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Japan’s national mould: Koji, so integral to the Japanese diet that no meal in Japan is complete without it. Koji is a filamentous mould (moulds are a type of fungus), similar to the sort that adheres and grows on bread or oranges, feeding on it. Its favourite foods are grains such as barley and, you guessed it, rice!

Koji or Aspergillus oryzae combines with rice and barley to trigger chemical reactions that break down the grains and kickstart a fermentation process.

Koji is the lifeblood of Japanese cuisine; without it, we wouldn’t be able to enjoy the rich and profound umami flavours that we all love. Fans of soy sauce, mrin, miso, sake & shōchū have Koji to thank for their flavour adventures.

We salute Japan’s national fungus, a centuries-old mould that revolutionised Japanese cuisine and is still inspiring cooks and gourmands today.

The History Koji

The Japanese are hands down the masters of fermentation. But the fermentation techniques actually originated in China two-three thousand years ago. Fermentation techniques were imported to Japan during the Yayoi period (B.C. 10th–A.D. 3rd)

Koji became widely available in Japan during the late Heian period (794-1185) and early Muromachi period (1336-1573), when fermentation truly took off.

The Brewing Society of Japan recognised Koji as “a valuable asset carefully nurtured and used by our ancestors,” in 2006, and was certified as Japan’s “national mould.”

The Beauty of Fermentation

Image Credit: Portuguese Gravity

Fermentation boosts the flavour and nutritional value of foods while also making them more resilient and less susceptible to spoilage. The Japanese have taken full advantage of harnessing microbes to produce and preserve a wide variety of foods.

Flavour Enhancers

These microbes metabolise food to produce chemical changes that develop and release flavours throughout the process of fermentation.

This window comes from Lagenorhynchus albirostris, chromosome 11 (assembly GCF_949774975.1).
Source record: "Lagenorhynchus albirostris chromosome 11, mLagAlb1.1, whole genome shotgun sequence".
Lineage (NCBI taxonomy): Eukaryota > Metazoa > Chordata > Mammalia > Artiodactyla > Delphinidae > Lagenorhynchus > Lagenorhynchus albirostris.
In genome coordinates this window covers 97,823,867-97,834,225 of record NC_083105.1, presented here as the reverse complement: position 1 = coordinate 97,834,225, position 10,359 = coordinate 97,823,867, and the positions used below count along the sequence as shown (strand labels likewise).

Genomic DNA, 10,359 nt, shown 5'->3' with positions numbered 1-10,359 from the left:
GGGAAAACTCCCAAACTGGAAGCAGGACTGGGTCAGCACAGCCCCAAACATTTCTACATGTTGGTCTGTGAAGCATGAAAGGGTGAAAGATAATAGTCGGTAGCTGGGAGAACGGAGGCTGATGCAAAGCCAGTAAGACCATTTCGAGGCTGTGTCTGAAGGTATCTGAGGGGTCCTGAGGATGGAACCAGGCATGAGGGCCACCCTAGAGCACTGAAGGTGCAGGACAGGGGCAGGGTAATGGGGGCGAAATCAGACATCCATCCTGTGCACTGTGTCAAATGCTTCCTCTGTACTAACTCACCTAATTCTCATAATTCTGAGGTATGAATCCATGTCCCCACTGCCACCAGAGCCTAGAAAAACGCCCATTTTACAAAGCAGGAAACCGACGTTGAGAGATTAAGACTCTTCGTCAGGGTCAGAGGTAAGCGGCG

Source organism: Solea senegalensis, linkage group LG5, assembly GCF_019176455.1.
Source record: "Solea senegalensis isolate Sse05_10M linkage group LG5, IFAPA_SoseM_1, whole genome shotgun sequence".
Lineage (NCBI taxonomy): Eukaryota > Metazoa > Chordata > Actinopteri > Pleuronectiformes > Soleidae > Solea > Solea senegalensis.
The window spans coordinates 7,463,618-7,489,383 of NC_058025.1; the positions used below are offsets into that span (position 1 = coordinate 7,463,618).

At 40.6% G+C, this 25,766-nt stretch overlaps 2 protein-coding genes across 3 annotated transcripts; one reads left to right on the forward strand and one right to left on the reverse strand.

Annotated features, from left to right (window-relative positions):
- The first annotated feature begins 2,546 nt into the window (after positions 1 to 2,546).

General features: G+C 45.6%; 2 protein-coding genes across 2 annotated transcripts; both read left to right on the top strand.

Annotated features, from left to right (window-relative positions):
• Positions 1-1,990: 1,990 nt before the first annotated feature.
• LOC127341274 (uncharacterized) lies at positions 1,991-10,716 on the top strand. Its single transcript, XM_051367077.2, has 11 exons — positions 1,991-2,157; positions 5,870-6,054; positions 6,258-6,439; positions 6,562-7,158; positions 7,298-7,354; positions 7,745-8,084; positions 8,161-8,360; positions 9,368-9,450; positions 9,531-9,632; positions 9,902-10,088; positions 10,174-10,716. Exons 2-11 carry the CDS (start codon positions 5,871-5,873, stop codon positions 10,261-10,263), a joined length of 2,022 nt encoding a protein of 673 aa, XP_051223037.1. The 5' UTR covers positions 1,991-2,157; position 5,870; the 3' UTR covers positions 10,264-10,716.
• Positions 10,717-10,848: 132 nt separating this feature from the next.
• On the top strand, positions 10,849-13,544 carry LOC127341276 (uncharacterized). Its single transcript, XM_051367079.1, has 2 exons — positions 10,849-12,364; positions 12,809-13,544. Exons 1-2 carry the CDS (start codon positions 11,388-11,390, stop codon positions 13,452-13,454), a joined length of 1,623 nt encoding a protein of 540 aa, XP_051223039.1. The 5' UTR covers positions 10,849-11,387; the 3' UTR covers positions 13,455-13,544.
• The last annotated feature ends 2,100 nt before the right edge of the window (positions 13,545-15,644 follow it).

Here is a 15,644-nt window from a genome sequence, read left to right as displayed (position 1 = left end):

Microbes intensify existing tastes by breaking down bigger, “less tasty” substances into a variety of smaller molecules, they can even produce new ones.

Fermentation flavours are influenced by a variety of factors, including the water and salt level, conditions, and the types of bacteria involved.

Health Benefits of Fermentation

Fermentation enhances food digestion, lowers the risk of certain diseases, and promotes gut health. According to a study, the fermentation process can generate vitamins, anti-oxidants, and compounds that reduce blood pressure and inflammation.

Bacteria present in fermented foods also aid in the breakdown and destruction of ‘anti-nutrients,’ which are chemicals that impair the body’s capacity to absorb critical nutrients.

How does Koji Mould work?

Once the Koji mould (Koji Kin) is added to barley, rice or even soybeans it gets straight to work. Producing enzymes that cause the grains to ferment by degrading their carbs and proteins.

Types of Koji

There are a few types of koji based on the grains used to grow the mould:

Rice Koji

Rice koji is the most common form of koji and is used to make a variety of fermented products like alcoholic beverages and cooking condiments.

The mould is added to the cooked rice which is then placed on wooden trays and fermented for up to 50 hours in a warm, humid atmosphere.